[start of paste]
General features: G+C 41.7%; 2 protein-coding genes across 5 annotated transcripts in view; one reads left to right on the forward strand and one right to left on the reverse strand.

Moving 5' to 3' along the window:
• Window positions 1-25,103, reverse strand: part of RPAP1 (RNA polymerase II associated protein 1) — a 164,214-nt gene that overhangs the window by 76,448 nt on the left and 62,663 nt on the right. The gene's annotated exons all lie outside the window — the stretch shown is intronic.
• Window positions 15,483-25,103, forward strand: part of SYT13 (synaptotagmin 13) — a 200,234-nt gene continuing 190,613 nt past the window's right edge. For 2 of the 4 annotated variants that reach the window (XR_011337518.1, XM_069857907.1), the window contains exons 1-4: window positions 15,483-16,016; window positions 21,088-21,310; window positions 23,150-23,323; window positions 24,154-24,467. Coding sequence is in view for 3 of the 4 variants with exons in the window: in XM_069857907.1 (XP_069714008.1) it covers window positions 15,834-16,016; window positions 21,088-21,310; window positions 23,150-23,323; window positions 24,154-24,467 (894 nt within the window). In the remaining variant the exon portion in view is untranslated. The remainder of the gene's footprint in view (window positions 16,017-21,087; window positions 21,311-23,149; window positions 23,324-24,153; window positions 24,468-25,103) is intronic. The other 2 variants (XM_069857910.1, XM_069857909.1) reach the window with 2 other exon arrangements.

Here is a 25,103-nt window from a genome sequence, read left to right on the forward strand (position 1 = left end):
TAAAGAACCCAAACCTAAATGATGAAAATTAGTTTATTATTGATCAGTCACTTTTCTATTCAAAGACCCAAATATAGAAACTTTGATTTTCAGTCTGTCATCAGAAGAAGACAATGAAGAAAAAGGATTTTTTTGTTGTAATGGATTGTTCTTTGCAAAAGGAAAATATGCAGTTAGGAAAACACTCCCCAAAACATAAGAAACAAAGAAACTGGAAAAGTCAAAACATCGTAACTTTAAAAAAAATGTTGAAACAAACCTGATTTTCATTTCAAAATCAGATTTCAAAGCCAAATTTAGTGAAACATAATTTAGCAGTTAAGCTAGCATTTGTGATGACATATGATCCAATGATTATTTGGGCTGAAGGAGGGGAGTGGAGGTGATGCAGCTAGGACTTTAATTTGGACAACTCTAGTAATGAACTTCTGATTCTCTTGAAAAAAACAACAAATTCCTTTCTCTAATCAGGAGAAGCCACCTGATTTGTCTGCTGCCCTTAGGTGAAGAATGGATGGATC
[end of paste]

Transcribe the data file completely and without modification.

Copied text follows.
General features: G+C 41.7%; 2 protein-coding genes across 5 annotated transcripts in view; one reads left to right on the forward strand and one right to left on the reverse strand.

Moving 5' to 3' along the window:
• Window positions 1-25,103, reverse strand: part of RPAP1 (RNA polymerase II associated protein 1) — a 164,214-nt gene that overhangs the window by 76,448 nt on the left and 62,663 nt on the right. The gene's annotated exons all lie outside the window — the stretch shown is intronic.
• Window positions 15,483-25,103, forward strand: part of SYT13 (synaptotagmin 13) — a 200,234-nt gene continuing 190,613 nt past the window's right edge. For 2 of the 4 annotated variants that reach the window (XR_011337518.1, XM_069857907.1), the window contains exons 1-4: window positions 15,483-16,016; window positions 21,088-21,310; window positions 23,150-23,323; window positions 24,154-24,467. Coding sequence is in view for 3 of the 4 variants with exons in the window: in XM_069857907.1 (XP_069714008.1) it covers window positions 15,834-16,016; window positions 21,088-21,310; window positions 23,150-23,323; window positions 24,154-24,467 (894 nt within the window). In the remaining variant the exon portion in view is untranslated. The remainder of the gene's footprint in view (window positions 16,017-21,087; window positions 21,311-23,149; window positions 23,324-24,153; window positions 24,468-25,103) is intronic. The other 2 variants (XM_069857910.1, XM_069857909.1) reach the window with 2 other exon arrangements.

Here is a 25,103-nt window from a genome sequence, read left to right on the forward strand (position 1 = left end):
TAAAGAACCCAAACCTAAATGATGAAAATTAGTTTATTATTGATCAGTCACTTTTCTATTCAAAGACCCAAATATAGAAACTTTGATTTTCAGTCTGTCATCAGAAGAAGACAATGAAGAAAAAGGATTTTTTTGTTGTAATGGATTGTTCTTTGCAAAAGGAAAATATGCAGTTAGGAAAACACTCCCCAAAACATAAGAAACAAAGAAACTGGAAAAGTCAAAACATCGTAACTTTAAAAAAAATGTTGAAACAAACCTGATTTTCATTTCAAAATCAGATTTCAAAGCCAAATTTAGTGAAACATAATTTAGCAGTTAAGCTAGCATTTGTGATGACATATGATCCAATGATTATTTGGGCTGAAGGAGGGGAGTGGAGGTGATGCAGCTAGGACTTTAATTTGGACAACTCTAGTAATGAACTTCTGATTCTCTTGAAAAAAACAACAAATTCCTTTCTCTAATCAGGAGAAGCCACCTGATTTGTCTGCTGCCCTTAGGTGAAGAATGGATGGATC